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With DOTA, a gay boy’s initiation |


With DOTA, a gay boy’s initiation

BRIEF HISTORIES - Don Jaucian - The Philippine Star

Here’s a guilty pleasure: I love trash talking. It’s the brash, adrenaline frenzy that sets me on fire, kind of like riding a four-loop roller coaster or public nudity. It’s demeaning, cruel, and to some extent unbearably human because it taps into our primal impulses. Growing up, my parents taught me to be nice and humble to everyone, but the act of trash talking just spits on the face of everything I believe in. When I scream “Gago, wala kang alam! Bulok!” to another person’s face, it gives me a different kind of high, like heroin (not that I’ve injected myself with it already): dangerous (said person might punch you in the gut), and exhilarating, especially if you’re on the winning side. Because for me, the fine art of trash talking was cultivated by my brief stint as a DOTA player.

I’m a sh**t DOTA player, I’ll tell you that much. But my prowess did involve some special skills with the Lich King (my preferred hero), which comes in handy when my friends and I join mini DOTA face-offs in the Internet cafe we frequent when we cut class (just kidding, we were all straight-A students). He’s an intelligence hero so he gets to sit back and defend while the rest of the burly gang invade the competing team’s base. His Wiki character describes him as such: “While a relatively frail hero and mostly known as a support, he can prove to be a force to be reckoned and mighty foe to stand with as he can render the attempts of multiple enemies futile with his ultimate, Chain Frost.” Kinda sounds like me but, you know, undead and has actual magical powers — and not the Sailor Moon variety (don’t wory I wished I could have transformed with a makeup case, too, when I was six).

My favorite was the chain frost attack, capable of powerful damage, which I unleash when our team needs it most. I mostly hang back, terrorize tiny factions of the enemy which I know I can overcome because it’s the rest of my team that’s more skillful and able in this game. I’m mostly here for the thrill of it, the sheer pleasure of talking sh**t to the losing team, and especially, to fit into the heteronormative conventions of college life.

Having Queer Interests

In a small city such as the one I grew up in, having queer interests automatically casts you aside from the rest of the cool group. I’m not saying I’m a special snowflake, but I’m already homo with weirdo obsessions so I thought of taming my personality a little bit. My best friend in college was straight. I didn’t have a lot of gay classmates — everyone was in the closet at that time, including me, so options were nil. The only #squadgoals you’ll ever have is to get by with everyone else in your block. Fortunately for me, watching boys by the sidelines taught me important points of contact: straight dudes liked talking about their girlfriends or prospective girlfriends and, at least in the late 2000s, they were big DOTA 2 players.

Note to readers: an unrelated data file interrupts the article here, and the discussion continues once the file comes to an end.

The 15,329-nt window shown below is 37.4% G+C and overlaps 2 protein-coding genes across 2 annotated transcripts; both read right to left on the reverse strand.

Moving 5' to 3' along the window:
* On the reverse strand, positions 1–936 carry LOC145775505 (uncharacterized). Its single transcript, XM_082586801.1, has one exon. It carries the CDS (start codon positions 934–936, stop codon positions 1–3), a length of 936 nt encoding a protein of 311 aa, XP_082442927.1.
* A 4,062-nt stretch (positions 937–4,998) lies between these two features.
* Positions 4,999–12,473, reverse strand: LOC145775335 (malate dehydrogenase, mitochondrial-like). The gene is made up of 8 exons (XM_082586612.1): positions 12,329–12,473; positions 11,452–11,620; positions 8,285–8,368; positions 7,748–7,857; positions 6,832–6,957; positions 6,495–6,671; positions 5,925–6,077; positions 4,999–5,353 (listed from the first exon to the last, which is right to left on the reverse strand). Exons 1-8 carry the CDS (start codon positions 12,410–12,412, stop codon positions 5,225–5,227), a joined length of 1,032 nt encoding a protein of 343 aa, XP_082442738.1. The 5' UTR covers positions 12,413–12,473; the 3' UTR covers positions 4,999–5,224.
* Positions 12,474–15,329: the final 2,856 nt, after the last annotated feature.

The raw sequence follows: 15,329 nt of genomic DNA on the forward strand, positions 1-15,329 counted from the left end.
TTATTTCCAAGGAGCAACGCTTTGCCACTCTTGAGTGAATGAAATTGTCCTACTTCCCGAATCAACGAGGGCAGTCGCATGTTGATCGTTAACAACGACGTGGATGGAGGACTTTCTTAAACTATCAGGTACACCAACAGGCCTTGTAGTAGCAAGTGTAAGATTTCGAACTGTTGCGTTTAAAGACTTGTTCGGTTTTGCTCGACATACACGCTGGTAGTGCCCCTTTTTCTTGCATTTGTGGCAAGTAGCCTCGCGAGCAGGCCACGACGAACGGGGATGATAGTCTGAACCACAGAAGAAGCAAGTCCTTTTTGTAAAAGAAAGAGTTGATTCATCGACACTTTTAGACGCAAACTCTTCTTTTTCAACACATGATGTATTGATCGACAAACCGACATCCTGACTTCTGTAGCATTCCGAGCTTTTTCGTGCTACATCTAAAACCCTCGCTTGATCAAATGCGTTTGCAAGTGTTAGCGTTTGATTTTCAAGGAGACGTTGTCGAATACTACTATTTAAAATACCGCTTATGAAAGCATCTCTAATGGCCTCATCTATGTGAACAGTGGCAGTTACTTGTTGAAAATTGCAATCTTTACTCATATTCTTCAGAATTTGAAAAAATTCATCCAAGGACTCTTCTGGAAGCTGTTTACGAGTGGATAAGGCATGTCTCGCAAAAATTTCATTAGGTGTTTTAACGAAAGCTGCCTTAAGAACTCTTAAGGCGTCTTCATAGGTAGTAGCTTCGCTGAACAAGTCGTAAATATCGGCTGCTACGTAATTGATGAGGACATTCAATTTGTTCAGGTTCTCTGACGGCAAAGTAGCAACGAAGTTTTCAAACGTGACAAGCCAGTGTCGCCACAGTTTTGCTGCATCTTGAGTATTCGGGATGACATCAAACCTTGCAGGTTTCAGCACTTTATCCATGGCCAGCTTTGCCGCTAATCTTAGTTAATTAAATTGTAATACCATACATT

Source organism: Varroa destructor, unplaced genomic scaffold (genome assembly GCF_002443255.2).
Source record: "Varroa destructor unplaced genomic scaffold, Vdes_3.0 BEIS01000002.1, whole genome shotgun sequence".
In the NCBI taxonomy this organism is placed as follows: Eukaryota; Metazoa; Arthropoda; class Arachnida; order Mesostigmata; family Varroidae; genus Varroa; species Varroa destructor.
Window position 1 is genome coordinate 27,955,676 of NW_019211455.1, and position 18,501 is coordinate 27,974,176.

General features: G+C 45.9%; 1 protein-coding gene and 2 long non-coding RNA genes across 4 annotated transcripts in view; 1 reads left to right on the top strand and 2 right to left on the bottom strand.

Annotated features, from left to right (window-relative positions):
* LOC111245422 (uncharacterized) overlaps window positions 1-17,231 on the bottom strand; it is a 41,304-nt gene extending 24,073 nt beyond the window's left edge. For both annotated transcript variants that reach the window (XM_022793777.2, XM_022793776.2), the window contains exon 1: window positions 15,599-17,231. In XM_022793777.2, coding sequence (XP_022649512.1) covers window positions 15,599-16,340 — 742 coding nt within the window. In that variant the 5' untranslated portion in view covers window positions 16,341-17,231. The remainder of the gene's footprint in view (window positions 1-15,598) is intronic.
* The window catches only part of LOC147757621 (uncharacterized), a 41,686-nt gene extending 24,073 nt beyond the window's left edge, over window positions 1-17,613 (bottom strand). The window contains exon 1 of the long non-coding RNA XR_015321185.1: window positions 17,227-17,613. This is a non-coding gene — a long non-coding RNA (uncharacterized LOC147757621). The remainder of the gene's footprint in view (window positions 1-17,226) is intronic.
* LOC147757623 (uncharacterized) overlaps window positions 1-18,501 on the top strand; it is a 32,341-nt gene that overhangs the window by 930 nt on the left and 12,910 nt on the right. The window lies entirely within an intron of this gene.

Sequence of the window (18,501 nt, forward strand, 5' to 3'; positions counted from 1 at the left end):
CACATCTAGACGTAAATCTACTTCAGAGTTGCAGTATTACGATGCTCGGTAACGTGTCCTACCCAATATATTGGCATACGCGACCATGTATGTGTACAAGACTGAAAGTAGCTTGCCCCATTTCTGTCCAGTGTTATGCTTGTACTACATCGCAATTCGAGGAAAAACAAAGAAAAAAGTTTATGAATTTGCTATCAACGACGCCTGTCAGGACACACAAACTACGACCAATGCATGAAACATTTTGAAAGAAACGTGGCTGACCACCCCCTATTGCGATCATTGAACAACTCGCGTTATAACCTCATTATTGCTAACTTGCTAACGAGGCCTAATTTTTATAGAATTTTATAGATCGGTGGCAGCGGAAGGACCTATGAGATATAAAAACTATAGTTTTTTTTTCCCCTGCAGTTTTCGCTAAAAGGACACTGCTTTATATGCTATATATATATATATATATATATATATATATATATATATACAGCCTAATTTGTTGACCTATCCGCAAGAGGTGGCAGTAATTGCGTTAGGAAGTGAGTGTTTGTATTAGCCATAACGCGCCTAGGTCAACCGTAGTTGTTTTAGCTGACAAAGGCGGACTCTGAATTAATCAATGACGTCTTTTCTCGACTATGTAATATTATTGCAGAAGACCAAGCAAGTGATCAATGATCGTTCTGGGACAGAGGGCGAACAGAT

If a guy was missing for two hours or more — sure we had phones but they were mostly bricks for texts and calls and a bit of web surfing — the surest place you can check out is the Internet cafe. True enough, one fateful afternoon while waiting for another class, my best friend taught me how to play DOTA so I can be of use instead of being just a miserable wallflower. I enjoyed the mechanics of it, drawn mostly to the fantasy element of the game since I was into sci-fi and fantasy at that time (whew, when my gay nerd stuff aligns with my straight bro stuff, that’s just some brilliant stroke of fate). It thrilled me, enough to awaken the inner douchebag in me who would scream “Tangina ano ka ngayon, gago?” whenever I’d wreak power to anyone who would dare breach our defenses. I didn’t feel like Chibimoon, I felt like some inhuman god. It was the bro-est era of my life.

I Was A Douchebro

These dudes also got me playing football (the legit one, not the American kind) for our college’s varsity team. Yes, I was once a uniform-wearing dudebro even though I was a skinny twink on chicken legs. I was bending it like becks-ham, assimilating into the hetero culture that I was forced to be in because I felt like I had to belong to a group or else I would implode from too much Radiohead and dark fantasy novels.

The house I live in now is just a few feet away from an Internet cafe, where I would hear sounds of DOTA being played, with, I hope, potentially future gay kids enjoying the thrill of it. The Warcraft movie, no matter how lame it is, just re-ignited my interest in the game, and to some extent, how far my life has turned since. There are lessons learned along the way, some realizations, but I’m too lazy to remember them now. All I can think of is the warm feeling of finally shedding that old skin; the memory only a faint recollection of my past life.

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Tweet the author @donutjaucian.

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